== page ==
Bozeman Faces Stormwater Drainage Hot Spots, Cracks Down on Requirements

Bozeman Faces Stormwater Drainage Hot Spots, Cracks Down on Requirements

News Type: State Source: Environmental Leader
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Like many municipalities across the country that are struggling with overtaxed water infrastructure, Bozeman, Montana, faces significant stormwater drainage problems. With an unprecedented boom in housing growth and numerous construction projects around town, problems like muddy sidewalks and clogged drains have cropped up, resulting in a new law strengthening stormwater requirements, according to ABC Fox Montana.

Earlier this month, city officials found that just 6% of all construction sites were complying with city requirements for mitigating dirt,fuel and debris. The revised stormwater ordinance allows for construction projects to be halted by city inspectors if it is found to be violating stormwater standards. Additionally, the city can withhold certifications until a project is in compliance with the standards.

The city’s stormwater program coordinator, Kyle Mehrens, said that over the past three years the city has trained more than 500 contractors and property owners on best management practices meant to mitigate pollution from construction activities. “Yet, a tiny fraction of the construction sites we visit are in compliance. It’s clear the City needs a harder line to force compliance and protection of some of Bozeman’s biggest assets: our healthy waters and wildlife,” he said.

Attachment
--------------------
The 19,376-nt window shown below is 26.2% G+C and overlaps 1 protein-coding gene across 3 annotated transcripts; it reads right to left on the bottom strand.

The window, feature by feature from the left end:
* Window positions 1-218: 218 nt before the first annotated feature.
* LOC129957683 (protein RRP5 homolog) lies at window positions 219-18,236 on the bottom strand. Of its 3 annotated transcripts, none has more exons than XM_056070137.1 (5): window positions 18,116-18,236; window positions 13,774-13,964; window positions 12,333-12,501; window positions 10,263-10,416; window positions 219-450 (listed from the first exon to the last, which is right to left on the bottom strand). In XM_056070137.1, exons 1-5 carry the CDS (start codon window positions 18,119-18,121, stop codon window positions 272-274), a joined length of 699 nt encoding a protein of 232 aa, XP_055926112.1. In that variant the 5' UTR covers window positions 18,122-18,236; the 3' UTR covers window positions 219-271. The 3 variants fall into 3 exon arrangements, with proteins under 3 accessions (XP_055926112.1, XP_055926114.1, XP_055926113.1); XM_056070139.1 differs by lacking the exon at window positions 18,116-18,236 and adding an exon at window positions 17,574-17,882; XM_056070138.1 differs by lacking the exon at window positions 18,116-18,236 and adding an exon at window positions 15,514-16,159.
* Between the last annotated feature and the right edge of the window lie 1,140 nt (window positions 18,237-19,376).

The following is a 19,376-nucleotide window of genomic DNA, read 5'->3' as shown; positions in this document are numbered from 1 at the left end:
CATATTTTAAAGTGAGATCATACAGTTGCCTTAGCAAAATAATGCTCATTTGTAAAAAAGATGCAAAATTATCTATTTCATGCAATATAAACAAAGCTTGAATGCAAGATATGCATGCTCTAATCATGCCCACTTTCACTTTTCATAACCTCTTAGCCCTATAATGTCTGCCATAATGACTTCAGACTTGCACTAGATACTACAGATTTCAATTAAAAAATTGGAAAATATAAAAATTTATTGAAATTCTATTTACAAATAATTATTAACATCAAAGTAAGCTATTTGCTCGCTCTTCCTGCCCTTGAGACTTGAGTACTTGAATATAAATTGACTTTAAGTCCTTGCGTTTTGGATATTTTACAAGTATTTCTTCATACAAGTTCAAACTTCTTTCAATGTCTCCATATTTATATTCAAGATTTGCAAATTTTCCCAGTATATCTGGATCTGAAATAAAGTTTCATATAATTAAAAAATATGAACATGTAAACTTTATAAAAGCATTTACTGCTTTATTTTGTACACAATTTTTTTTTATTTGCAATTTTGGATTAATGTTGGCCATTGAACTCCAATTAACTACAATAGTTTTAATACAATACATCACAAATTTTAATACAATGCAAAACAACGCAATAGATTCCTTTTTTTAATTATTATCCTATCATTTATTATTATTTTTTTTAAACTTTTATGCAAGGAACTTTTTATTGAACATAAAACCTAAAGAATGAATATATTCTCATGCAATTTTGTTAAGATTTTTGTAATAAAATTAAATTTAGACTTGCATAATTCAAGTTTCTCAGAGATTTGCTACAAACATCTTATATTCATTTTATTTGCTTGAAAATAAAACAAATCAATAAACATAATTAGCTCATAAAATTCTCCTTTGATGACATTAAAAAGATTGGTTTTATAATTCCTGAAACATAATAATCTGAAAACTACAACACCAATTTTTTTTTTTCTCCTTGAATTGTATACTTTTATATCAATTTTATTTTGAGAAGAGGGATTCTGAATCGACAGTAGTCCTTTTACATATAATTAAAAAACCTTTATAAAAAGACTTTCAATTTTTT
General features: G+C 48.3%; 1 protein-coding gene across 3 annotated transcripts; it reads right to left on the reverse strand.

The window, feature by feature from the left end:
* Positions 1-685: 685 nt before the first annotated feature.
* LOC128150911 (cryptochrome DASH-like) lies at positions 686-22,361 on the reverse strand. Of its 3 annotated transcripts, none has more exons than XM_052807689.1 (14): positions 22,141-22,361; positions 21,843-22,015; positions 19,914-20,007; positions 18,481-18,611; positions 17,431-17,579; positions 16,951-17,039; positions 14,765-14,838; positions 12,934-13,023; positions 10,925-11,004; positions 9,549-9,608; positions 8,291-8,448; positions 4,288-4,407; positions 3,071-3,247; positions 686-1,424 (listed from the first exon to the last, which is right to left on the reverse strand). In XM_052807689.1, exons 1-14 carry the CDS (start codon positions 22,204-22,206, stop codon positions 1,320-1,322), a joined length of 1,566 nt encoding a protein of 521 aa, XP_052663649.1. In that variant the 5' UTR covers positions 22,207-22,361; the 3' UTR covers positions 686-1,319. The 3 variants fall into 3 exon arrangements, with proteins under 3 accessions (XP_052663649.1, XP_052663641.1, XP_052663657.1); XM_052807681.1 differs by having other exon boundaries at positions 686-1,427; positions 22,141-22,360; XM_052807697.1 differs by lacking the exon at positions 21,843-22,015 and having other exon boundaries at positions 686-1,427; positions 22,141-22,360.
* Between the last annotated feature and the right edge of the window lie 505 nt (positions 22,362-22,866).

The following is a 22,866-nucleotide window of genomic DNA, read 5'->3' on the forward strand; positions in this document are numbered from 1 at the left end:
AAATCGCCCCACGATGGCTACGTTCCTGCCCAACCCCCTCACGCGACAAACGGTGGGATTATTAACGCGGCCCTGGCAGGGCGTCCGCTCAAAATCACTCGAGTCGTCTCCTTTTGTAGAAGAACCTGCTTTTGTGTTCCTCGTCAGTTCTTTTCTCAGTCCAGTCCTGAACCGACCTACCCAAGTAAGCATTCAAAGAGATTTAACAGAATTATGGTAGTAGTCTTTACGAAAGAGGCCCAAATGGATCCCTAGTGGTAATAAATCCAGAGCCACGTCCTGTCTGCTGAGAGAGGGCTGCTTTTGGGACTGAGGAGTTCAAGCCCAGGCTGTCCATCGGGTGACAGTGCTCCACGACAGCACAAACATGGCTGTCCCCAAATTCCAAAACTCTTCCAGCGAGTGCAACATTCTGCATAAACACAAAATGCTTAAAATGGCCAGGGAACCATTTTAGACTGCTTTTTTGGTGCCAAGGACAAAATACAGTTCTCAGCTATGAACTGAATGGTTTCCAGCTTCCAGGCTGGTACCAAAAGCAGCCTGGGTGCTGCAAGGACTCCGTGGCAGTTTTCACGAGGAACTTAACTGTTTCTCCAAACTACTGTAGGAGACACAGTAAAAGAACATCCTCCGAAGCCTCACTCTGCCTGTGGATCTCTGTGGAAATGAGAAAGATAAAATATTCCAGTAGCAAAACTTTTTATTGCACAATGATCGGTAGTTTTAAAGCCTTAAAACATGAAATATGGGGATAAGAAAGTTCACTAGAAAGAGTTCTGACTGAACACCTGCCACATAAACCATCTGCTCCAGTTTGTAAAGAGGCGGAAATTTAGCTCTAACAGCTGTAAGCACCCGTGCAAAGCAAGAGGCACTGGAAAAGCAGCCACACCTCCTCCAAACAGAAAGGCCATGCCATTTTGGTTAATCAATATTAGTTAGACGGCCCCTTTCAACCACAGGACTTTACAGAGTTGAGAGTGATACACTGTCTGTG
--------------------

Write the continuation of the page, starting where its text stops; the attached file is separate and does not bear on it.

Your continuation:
Water management systems in municipalities across the country have been found to be insufficient to meet the needs of a growing population, particularly as infrastructure ages and becomes less efficient. Smart water and technology companies are benefitting from the situation, as they find a growing customer base in utilities and municipalities that see data and analytics as critical tools for overcoming the problem of crumbling water infrastructure.

More than $20 billion is slated for water metering, data management, and analytics from 2016 to 2025, globally, according to recent research from Bluefield Research.

Mounting financial pressure, forcing water utilities and municipalities to do more with less, is also driving this market growth, the analyst firm says. This has sparked an uptick in demand for innovative solutions to more cost-effectively manage billing and customer management, leakage rates and energy consumption.